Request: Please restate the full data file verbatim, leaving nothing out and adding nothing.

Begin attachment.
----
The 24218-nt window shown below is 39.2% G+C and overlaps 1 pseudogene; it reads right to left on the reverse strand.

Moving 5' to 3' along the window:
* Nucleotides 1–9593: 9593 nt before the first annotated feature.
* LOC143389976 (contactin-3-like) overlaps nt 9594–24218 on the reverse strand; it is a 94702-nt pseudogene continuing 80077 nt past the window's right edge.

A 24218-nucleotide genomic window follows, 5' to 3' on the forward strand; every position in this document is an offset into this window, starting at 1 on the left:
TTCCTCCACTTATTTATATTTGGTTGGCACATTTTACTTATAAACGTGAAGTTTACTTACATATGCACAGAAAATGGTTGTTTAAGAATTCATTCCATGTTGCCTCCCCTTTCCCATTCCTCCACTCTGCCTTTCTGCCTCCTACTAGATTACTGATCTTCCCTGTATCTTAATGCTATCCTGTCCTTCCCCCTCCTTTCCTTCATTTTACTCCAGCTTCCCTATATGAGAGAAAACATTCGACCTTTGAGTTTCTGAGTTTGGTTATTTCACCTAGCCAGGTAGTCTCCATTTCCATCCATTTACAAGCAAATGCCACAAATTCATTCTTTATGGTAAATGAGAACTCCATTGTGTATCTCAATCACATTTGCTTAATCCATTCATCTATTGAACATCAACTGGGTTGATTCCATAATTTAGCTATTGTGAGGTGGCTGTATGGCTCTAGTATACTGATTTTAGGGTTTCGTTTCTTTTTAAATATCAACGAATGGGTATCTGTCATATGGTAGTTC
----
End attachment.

The 24218-nt window shown below is 39.2% G+C and overlaps 1 pseudogene; it reads right to left on the reverse strand.

Moving 5' to 3' along the window:
* Nucleotides 1–9593: 9593 nt before the first annotated feature.
* LOC143389976 (contactin-3-like) overlaps nt 9594–24218 on the reverse strand; it is a 94702-nt pseudogene continuing 80077 nt past the window's right edge.

A 24218-nucleotide genomic window follows, 5' to 3' on the forward strand; every position in this document is an offset into this window, starting at 1 on the left:
TTCCTCCACTTATTTATATTTGGTTGGCACATTTTACTTATAAACGTGAAGTTTACTTACATATGCACAGAAAATGGTTGTTTAAGAATTCATTCCATGTTGCCTCCCCTTTCCCATTCCTCCACTCTGCCTTTCTGCCTCCTACTAGATTACTGATCTTCCCTGTATCTTAATGCTATCCTGTCCTTCCCCCTCCTTTCCTTCATTTTACTCCAGCTTCCCTATATGAGAGAAAACATTCGACCTTTGAGTTTCTGAGTTTGGTTATTTCACCTAGCCAGGTAGTCTCCATTTCCATCCATTTACAAGCAAATGCCACAAATTCATTCTTTATGGTAAATGAGAACTCCATTGTGTATCTCAATCACATTTGCTTAATCCATTCATCTATTGAACATCAACTGGGTTGATTCCATAATTTAGCTATTGTGAGGTGGCTGTATGGCTCTAGTATACTGATTTTAGGGTTTCGTTTCTTTTTAAATATCAACGAATGGGTATCTGTCATATGGTAGTTC